The principal effects of liquidation are that the limited company stops trading immediately, and the director’s role ends. The company will stop doing business. A liquidator will close down the company, make employees redundant and sell off assets for the benefit of corporate creditors. Once it’s been removed (‘struck off’) from the register at Companies House, the company will not exist.

Read our complete guide to the consequences of company liquidation below.

Consequences of Liquidation

Understanding the Effects of Business Liquidation

For company directors, the consequences of liquidation may be more far-reaching. There will certainly be an investigation into directorial conduct in the period preceding the insolvency, which could result in charges of wrongful trading. This means that directors acted in a way that did not prioritise the interests of creditors, such as selling off assets at undervalue or paying one creditor in preference to another.

» MORE Read our full article on Wrongful Trading

The consequences of liquidation are:

  • directors powers cease
  • employees are made redundant
  • the liquidation will be publically advertised in the Gazette, a journal of public record
  • assets are realised (sold) and distributed to creditors in order of priority. The remaining funds are distributed to shareholders as dividends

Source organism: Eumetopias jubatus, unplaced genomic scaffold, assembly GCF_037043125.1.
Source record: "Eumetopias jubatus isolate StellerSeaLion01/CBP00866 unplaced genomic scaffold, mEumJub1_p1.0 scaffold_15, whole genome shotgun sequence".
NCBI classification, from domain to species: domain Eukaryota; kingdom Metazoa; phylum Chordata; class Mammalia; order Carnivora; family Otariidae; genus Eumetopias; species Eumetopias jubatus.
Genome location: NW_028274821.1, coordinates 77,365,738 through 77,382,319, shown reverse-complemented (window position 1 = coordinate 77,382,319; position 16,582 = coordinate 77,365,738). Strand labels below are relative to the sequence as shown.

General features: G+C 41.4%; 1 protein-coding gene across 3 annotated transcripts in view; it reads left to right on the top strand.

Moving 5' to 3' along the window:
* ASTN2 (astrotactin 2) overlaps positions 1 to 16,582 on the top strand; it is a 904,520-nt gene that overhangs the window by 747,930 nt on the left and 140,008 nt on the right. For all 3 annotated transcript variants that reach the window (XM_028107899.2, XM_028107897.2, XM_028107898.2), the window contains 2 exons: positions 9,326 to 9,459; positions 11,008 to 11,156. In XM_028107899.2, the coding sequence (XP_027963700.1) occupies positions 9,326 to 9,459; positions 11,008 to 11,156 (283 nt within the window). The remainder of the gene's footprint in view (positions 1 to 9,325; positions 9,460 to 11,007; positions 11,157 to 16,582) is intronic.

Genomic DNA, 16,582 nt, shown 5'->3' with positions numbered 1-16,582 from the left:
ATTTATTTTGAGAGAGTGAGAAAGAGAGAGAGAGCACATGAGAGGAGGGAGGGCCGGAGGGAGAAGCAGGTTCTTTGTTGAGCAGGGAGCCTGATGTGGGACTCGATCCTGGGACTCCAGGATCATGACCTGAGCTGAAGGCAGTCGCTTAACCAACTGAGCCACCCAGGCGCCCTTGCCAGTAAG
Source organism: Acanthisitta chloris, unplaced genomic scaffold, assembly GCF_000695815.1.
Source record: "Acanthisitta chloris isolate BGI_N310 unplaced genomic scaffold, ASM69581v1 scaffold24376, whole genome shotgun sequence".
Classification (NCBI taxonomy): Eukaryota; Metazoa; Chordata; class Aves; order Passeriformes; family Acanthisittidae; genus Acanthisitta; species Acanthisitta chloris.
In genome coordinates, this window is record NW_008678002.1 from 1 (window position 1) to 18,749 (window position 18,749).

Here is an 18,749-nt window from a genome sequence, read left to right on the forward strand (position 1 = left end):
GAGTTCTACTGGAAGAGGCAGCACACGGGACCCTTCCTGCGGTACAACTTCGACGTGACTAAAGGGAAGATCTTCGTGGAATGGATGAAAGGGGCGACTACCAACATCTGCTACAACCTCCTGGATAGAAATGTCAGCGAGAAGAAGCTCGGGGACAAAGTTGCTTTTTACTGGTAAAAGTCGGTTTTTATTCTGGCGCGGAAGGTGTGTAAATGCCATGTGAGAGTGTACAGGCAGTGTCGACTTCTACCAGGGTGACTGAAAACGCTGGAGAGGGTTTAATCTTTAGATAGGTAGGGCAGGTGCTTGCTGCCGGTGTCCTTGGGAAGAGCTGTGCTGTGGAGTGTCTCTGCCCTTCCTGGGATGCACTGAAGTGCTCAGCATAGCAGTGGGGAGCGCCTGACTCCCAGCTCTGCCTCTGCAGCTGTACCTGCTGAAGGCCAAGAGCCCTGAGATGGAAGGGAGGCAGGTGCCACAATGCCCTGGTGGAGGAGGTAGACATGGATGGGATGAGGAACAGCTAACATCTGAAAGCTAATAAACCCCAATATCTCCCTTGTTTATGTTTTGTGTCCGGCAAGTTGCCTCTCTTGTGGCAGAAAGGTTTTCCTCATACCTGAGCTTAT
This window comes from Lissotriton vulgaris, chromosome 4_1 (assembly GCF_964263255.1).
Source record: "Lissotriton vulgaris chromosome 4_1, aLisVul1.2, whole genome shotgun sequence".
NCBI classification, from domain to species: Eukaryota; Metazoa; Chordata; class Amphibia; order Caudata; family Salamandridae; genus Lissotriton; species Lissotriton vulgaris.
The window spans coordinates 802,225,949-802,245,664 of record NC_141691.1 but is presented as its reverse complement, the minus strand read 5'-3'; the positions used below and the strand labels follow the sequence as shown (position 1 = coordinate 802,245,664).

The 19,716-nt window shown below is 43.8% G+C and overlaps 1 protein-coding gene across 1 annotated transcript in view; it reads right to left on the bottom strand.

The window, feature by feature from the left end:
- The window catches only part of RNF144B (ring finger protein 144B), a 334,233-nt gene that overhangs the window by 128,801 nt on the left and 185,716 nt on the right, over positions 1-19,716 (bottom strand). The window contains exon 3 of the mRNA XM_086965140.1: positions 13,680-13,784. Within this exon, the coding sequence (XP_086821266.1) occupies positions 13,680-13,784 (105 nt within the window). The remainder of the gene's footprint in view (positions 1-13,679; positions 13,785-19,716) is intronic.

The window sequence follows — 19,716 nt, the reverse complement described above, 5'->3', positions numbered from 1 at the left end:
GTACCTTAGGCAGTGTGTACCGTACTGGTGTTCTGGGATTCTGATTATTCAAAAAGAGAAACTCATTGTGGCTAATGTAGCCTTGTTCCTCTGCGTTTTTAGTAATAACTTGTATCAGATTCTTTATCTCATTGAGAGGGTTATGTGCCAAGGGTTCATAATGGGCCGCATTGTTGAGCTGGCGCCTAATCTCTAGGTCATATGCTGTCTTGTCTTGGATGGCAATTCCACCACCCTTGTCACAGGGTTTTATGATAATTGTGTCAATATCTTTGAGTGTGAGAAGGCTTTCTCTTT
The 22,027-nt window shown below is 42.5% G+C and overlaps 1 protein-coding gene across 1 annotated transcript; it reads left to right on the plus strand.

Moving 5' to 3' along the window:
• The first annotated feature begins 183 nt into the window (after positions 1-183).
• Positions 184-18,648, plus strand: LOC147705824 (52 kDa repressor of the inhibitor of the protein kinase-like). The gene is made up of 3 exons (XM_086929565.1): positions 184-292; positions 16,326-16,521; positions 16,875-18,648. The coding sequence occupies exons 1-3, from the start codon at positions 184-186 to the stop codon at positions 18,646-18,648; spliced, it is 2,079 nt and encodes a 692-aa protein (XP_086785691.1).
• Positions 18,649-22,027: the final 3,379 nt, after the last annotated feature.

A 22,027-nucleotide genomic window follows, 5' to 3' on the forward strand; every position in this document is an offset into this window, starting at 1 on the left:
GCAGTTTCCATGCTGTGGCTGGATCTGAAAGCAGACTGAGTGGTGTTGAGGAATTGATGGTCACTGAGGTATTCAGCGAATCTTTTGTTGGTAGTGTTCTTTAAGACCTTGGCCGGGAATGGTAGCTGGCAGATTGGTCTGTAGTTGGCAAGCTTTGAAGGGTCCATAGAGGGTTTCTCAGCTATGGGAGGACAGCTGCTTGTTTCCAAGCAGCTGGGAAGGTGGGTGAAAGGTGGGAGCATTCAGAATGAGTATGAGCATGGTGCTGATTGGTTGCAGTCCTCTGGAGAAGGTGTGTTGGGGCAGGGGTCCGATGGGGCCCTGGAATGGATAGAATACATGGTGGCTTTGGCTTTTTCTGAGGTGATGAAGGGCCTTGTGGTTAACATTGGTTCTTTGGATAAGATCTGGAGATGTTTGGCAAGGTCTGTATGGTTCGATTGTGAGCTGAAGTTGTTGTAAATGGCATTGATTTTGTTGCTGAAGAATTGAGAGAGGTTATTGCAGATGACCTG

• business debts are written off (except those ‘personally guaranteed‘)
  • any legal proceedings against the business come to an end
  • the company will be struck off the register at Companies House, ceasing to exist

Our Insolvency Practitioners’ Insights

For directors, the consequences of liquidation can be primarily one of great relief, as the business liabilities are discharged.

Assuming there is no misfeasance, overdrawn directors loans, or personal guarantee documents signed, all of the company debts end with the company itself.

If any of these factors are in place, it’s worth seeking professional advice immediately to understand the implications.

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